File Recovery understanding

Understanding the File Recovery Process

The file recovery process can be briefly described as scanning a drive or folder to find deleted entries in a Root Folder (FAT) or a Master File Table (NTFS). It also consists of scanning for a particular deleted entry and defining the cluster chain to be recovered and copying the contents of these clusters to the newly created file.

Different file systems maintain their own specific logical data structures, however basically each file system:

After finding the proper file entry and assembling the set of clusters composing the file, it is possible to read and copy these clusters to another location.

Step by Step with examples:

However, not every deleted file can be recovered and there are certain considerations to keep in mind:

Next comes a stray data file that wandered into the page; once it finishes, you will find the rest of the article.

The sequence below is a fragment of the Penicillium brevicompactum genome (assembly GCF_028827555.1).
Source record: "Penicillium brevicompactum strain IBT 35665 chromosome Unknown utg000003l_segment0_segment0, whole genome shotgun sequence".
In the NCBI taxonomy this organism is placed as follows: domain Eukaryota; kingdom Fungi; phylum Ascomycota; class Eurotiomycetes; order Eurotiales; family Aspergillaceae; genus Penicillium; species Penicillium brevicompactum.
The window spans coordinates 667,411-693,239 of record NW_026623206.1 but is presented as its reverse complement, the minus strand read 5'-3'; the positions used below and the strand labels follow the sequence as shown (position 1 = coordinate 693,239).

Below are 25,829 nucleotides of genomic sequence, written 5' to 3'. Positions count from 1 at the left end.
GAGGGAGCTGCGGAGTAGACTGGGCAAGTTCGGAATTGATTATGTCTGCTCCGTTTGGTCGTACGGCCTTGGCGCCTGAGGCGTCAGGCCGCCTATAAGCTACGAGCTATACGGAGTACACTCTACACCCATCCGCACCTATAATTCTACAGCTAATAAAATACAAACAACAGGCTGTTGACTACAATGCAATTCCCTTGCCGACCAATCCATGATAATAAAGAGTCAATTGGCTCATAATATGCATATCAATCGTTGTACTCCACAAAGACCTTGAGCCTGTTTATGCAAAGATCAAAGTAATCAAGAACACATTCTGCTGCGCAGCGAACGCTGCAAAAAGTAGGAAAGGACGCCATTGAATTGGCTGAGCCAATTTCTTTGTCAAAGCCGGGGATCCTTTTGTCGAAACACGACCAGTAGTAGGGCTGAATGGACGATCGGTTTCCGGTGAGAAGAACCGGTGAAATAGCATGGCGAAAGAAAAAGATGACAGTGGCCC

General advice after data loss:

  1. 1. DO NOT WRITE ANYTHING ONTO THE DRIVE CONTAINING THE DATA THAT NEEDS TO BE RECOVERED! Even the installation of data recovery software could spoil your sensitive data. If the data is really important to you and you do not have another logical drive to install the software to, take the whole hard drive out of the computer and plug it into another computer where data recovery software has already been installed or use recovery software that does not require installation. For example, recovery software which is capable to run from bootable floppy.
  2. 2. DO NOT SAVE THE DATA ON THE SAME LOGICAL DRIVE YOU ARE RECOVERING FROM! Saving recovered data onto the same drive where sensitive data is located can hinder the recovery process by overwriting FAT/MFT records for this and other deleted entries. It's best to save data onto another logical, removable, network or floppy drive.